Your brother in Christ

Colin McDonald

What’s up with camp?

“I don’t careMedely what I have to do, I just want to be at camp this summer!”.  These are the words of an enthusiastic young staff recruit who couldn’t contain his enthusiasm during his interview for camp Medley. With such unbridled excitement about possibly spending the entire summer at a place that had meant so much to him, it was impossible to even imagine saying no to this kid.  He went on to share about the incredible impact that his camping experience had had on his spiritual life, and how he wanted campers to experience what he did.  There was passion, dedication, determination and maybe most important an ability to clearly and comfortable share his faith with us  in a way that made you feel good about just being alive!

Now before I go any further I have a confession to make…  I didn’t really get into camping as a kid!!  Ok are you happy I said it “I WASN’T INTO CAMP AS A KID”. Ok I feel better know that that’s off my chest, I’ll seek forgiveness from all of you hard core campers out there later.  So how does a kid who wasn’t really into camp end up believing so much in the value of camping?  Let me explain.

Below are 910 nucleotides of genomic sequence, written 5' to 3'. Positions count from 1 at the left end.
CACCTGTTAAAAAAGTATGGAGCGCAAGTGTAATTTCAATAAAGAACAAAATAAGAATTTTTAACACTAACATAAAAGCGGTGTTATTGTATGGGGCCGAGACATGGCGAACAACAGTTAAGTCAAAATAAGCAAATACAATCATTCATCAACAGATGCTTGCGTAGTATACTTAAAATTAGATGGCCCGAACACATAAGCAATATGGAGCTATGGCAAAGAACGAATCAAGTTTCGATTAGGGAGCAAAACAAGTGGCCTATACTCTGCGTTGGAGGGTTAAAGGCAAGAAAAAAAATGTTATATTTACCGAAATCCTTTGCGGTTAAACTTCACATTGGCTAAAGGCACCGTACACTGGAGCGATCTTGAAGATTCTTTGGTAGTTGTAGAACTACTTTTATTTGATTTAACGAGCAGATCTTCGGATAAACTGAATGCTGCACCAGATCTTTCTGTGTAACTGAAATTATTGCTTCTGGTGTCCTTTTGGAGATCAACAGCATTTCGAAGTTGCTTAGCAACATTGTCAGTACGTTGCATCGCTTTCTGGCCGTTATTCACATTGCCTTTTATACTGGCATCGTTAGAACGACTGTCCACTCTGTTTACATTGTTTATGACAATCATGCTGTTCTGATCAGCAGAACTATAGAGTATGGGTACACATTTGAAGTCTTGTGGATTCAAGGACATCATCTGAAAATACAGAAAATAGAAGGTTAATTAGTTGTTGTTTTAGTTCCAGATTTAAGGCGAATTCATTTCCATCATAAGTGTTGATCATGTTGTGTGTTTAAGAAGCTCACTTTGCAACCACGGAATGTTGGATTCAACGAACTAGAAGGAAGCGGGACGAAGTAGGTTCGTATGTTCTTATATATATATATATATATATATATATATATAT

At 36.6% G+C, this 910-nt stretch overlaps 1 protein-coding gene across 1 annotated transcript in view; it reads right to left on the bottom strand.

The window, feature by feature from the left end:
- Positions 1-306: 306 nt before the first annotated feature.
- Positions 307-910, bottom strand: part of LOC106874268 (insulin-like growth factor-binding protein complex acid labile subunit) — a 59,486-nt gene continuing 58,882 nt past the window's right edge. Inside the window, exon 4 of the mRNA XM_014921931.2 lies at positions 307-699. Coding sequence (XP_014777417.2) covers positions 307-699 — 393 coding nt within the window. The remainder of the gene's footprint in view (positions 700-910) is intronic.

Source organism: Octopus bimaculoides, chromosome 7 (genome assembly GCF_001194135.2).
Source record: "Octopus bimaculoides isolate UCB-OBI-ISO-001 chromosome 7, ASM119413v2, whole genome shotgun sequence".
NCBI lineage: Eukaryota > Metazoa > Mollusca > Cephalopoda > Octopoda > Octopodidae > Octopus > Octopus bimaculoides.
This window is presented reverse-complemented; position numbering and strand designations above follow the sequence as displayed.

As I have moved through various stages of working with youth I have reached a undeniable truth, the world is loud!  All day long from the time they get up to the time they close their eyes at night the world is talking at them.  Youth are constantly being told they are to short too tall, too fat too small.  They are not smart enough, quick enough, funny enough, cool enough, sexy enough, masculine enough, feminine enough, they are not ENOUGH! And it never seems to end, they hear it in the hallways at school, at home, on TV, on the computer and even when we think they are safe from the worlds voice tucked in at night the resonating noise of the world still echo’s through their heads… your not enough….you’ll never be enough….don’t even bother trying to be enough!  Many of you remember that voice, and may still carry it with you to this day in some way or another.